If you're looking for a writing implement, you have a bunch of options. Pens never lose their tips, but you can't erase all varieties of them. Pencils, on the other hand, need to be sharpened for use. The mechanical and propelling pencil are two different attempts to solve that issue.
A mechanical pencil is usually made of plastic and has an advancing mechanism built in to push the rods of graphite through the writing tip. The other end of the pencil is usually hollow with a rubber stopper, which both acts as an eraser and holds the extra graphite in the body of the pencil. The graphite slides into the mechanism from the chamber, and when the button is pressed, the mechanism slides a small amount forward.
Propelling pencils are also made of plastic but lack the mechanics that make up a mechanical pencil. They instead use plastic pods filled with graphite tips. The pencil body itself is a hollow plastic, pencil-shaped tube. The pods have a thick, pointed piece of graphite, usually about 1/2 inch long, and a hollow rear end. The pods are each stacked in the body of the pencil. When the tip of one pod gets too dull, you can pop it out by pushing on the last pod in the pencil. It will force the rest of the pods to advance, letting you put the depleted pod in the tail end while the fresh one is now usable.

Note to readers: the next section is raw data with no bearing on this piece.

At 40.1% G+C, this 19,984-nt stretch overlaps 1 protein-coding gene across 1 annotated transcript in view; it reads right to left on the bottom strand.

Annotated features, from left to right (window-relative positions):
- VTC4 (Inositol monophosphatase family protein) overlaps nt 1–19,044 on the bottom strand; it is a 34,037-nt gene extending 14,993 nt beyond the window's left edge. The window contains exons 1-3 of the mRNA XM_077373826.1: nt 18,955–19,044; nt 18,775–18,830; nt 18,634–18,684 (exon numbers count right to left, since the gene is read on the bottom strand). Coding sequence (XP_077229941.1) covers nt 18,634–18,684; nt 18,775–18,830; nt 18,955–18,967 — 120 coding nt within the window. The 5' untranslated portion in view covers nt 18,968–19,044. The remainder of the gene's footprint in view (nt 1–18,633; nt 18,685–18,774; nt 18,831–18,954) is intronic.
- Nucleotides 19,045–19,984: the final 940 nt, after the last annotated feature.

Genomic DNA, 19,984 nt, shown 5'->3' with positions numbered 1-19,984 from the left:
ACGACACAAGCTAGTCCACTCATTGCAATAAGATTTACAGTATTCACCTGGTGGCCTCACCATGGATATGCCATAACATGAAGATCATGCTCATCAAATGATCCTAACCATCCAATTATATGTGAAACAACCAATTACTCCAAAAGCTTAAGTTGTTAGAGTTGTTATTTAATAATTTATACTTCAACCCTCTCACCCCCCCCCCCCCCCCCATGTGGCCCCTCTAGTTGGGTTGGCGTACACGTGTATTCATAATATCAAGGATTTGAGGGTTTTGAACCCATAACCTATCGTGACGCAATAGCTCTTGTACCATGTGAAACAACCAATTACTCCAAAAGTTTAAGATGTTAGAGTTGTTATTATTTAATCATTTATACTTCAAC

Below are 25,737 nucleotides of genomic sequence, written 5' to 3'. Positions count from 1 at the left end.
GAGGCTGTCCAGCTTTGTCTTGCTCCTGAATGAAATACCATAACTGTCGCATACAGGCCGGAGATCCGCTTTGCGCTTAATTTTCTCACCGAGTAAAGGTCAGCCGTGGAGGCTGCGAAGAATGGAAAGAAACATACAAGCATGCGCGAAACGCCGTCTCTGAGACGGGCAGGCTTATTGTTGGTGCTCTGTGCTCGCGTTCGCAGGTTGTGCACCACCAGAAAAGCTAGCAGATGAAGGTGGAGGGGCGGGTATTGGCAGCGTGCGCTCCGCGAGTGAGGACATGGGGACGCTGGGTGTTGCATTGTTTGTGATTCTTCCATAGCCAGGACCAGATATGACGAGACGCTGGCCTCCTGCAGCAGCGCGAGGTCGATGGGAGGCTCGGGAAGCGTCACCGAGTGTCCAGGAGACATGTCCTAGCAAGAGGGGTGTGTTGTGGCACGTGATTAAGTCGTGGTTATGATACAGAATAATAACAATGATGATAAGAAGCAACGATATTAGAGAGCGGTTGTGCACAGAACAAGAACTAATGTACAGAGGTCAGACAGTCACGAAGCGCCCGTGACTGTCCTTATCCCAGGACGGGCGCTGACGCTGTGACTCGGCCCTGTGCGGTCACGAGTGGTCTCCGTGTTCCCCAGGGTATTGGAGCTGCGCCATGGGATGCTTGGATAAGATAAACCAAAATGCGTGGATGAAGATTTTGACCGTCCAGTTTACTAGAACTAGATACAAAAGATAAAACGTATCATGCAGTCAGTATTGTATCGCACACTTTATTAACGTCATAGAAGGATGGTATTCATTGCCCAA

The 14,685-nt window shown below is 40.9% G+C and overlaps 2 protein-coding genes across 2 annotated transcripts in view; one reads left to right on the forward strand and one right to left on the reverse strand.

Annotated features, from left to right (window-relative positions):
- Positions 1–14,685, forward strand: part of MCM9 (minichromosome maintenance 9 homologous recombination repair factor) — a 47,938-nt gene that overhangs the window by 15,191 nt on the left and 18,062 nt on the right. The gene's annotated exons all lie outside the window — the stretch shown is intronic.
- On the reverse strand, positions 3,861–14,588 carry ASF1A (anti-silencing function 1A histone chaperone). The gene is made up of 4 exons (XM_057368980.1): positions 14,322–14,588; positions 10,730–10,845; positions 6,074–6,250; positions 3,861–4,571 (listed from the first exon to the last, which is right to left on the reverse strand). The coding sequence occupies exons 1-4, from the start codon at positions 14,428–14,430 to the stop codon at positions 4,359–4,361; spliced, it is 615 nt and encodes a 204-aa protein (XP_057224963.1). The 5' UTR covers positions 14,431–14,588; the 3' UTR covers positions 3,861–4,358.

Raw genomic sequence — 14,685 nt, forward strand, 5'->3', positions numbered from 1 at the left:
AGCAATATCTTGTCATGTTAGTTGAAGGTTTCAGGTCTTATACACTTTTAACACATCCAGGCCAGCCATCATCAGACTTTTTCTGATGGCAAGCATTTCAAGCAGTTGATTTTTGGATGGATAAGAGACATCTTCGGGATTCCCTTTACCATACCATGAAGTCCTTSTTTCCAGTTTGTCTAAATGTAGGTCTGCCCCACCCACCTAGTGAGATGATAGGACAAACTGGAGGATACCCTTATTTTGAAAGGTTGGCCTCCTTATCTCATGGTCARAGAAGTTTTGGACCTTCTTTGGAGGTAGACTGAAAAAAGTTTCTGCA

Mechanical pencils come in a wide variety of styles and shapes. Most of them will either have a top or side button that can be pressed to advance the graphite, but some use a twisting mechanism instead. The most common varieties are made of plastic, although metal ones exist as well. Propelling pencils, on the other hand, are pretty standard, although they may come with a plastic cap to cover the tip when not in use.
Mechanical pencils do have a potential drawback: They end up wasting a lot of graphite, as the mechanism needs a certain amount of graphite to function. When a rod becomes too small, it will stop advancing. Even more unfortunately, it's easy to break a rod when it's only a few millimeters thick.
Propelling pencils, on the other hand, are usually decorated with comparatively juvenile designs, and the tip is fairly hard to manage. It starts off extremely sharp when the pod is first advanced, but after a few minutes of use often either breaks or dulls. Once dull, it's possible to resharpen it, but you'll have to use the lead to make it sharp again.
The mechanical pencil and propelling pencils are both suitable writing tools for situations where a pen won't cut it. If you need to be able to erase something, a pencil of any kind will work. But, if you want a thin, neat tip without having to sharpen it every few minutes, the mechanical or propelling pencil are ideal for your work.
Grahame Turner has worked as a freelance writer since 2009 and a freelance reporter since 2010 for Wellesley Patch and Jamaica Plain Patch in Massachusetts. He also works part-time as a bookseller at the Northeastern University bookstore. He is a Northeastern University graduate with a Bachelor of Arts in English.